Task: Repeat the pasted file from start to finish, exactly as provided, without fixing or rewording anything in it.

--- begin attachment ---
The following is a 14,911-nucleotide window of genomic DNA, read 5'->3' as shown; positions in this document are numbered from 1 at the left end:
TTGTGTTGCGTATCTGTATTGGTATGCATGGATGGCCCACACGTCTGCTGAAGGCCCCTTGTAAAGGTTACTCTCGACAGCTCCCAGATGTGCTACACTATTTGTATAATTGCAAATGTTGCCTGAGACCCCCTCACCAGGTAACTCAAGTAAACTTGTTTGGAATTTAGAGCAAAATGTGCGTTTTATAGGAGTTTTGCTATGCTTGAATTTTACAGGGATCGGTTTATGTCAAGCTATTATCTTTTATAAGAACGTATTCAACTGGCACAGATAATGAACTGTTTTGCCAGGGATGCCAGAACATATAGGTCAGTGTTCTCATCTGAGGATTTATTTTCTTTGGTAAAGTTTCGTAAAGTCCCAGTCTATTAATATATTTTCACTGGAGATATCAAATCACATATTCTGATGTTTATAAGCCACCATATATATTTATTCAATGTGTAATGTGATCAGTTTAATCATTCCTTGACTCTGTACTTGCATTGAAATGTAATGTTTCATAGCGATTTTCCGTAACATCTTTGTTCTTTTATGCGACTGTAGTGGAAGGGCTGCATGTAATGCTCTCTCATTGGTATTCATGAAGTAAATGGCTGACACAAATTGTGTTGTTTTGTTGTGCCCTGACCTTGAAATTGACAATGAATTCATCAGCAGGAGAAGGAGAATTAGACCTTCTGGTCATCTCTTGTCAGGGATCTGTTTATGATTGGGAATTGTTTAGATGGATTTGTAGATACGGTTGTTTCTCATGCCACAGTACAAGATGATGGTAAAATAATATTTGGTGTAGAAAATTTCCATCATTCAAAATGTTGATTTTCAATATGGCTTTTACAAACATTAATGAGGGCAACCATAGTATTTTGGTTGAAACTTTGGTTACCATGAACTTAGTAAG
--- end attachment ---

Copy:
The following is a 14,911-nucleotide window of genomic DNA, read 5'->3' as shown; positions in this document are numbered from 1 at the left end:
TTGTGTTGCGTATCTGTATTGGTATGCATGGATGGCCCACACGTCTGCTGAAGGCCCCTTGTAAAGGTTACTCTCGACAGCTCCCAGATGTGCTACACTATTTGTATAATTGCAAATGTTGCCTGAGACCCCCTCACCAGGTAACTCAAGTAAACTTGTTTGGAATTTAGAGCAAAATGTGCGTTTTATAGGAGTTTTGCTATGCTTGAATTTTACAGGGATCGGTTTATGTCAAGCTATTATCTTTTATAAGAACGTATTCAACTGGCACAGATAATGAACTGTTTTGCCAGGGATGCCAGAACATATAGGTCAGTGTTCTCATCTGAGGATTTATTTTCTTTGGTAAAGTTTCGTAAAGTCCCAGTCTATTAATATATTTTCACTGGAGATATCAAATCACATATTCTGATGTTTATAAGCCACCATATATATTTATTCAATGTGTAATGTGATCAGTTTAATCATTCCTTGACTCTGTACTTGCATTGAAATGTAATGTTTCATAGCGATTTTCCGTAACATCTTTGTTCTTTTATGCGACTGTAGTGGAAGGGCTGCATGTAATGCTCTCTCATTGGTATTCATGAAGTAAATGGCTGACACAAATTGTGTTGTTTTGTTGTGCCCTGACCTTGAAATTGACAATGAATTCATCAGCAGGAGAAGGAGAATTAGACCTTCTGGTCATCTCTTGTCAGGGATCTGTTTATGATTGGGAATTGTTTAGATGGATTTGTAGATACGGTTGTTTCTCATGCCACAGTACAAGATGATGGTAAAATAATATTTGGTGTAGAAAATTTCCATCATTCAAAATGTTGATTTTCAATATGGCTTTTACAAACATTAATGAGGGCAACCATAGTATTTTGGTTGAAACTTTGGTTACCATGAACTTAGTAAG